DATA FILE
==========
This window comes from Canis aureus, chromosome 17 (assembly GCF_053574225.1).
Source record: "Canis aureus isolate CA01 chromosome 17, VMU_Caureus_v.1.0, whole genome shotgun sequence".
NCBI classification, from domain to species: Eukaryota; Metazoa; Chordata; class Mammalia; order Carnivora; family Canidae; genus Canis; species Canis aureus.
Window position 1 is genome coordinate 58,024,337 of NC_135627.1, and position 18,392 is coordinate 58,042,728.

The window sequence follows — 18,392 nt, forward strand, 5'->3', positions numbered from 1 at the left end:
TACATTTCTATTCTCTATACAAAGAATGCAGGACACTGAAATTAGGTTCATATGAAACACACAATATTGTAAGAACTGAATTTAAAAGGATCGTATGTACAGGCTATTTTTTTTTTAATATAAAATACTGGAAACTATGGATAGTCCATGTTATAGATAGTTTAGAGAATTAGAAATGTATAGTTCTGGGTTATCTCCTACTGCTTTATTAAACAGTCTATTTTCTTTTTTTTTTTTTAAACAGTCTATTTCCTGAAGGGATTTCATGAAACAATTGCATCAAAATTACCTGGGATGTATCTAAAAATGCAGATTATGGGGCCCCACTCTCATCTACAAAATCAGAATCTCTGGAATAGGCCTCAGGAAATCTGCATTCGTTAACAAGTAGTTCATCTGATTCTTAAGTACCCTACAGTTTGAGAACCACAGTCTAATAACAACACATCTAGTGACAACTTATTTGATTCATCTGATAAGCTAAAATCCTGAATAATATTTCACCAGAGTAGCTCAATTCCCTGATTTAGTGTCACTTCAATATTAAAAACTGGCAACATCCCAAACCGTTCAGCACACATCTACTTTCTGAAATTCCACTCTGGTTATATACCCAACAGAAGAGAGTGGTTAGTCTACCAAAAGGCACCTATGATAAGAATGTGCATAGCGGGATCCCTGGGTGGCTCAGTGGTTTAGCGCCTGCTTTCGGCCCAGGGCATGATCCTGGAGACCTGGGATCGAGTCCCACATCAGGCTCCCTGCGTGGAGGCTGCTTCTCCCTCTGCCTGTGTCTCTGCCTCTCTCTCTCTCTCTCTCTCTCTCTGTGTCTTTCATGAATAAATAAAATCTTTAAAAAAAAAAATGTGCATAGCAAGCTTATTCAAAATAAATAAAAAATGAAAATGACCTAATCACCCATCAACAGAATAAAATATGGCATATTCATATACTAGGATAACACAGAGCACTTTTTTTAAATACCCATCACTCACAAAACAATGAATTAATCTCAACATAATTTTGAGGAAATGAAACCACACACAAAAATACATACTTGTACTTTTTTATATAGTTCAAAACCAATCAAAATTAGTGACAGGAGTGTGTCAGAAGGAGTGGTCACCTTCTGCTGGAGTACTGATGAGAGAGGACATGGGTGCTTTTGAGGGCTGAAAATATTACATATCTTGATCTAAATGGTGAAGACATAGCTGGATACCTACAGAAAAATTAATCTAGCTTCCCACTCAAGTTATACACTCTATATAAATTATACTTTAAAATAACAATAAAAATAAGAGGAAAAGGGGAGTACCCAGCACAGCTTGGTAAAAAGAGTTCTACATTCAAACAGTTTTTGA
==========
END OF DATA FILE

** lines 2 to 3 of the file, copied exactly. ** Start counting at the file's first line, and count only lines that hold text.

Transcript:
Source record: "Canis aureus isolate CA01 chromosome 17, VMU_Caureus_v.1.0, whole genome shotgun sequence".
NCBI classification, from domain to species: Eukaryota; Metazoa; Chordata; class Mammalia; order Carnivora; family Canidae; genus Canis; species Canis aureus.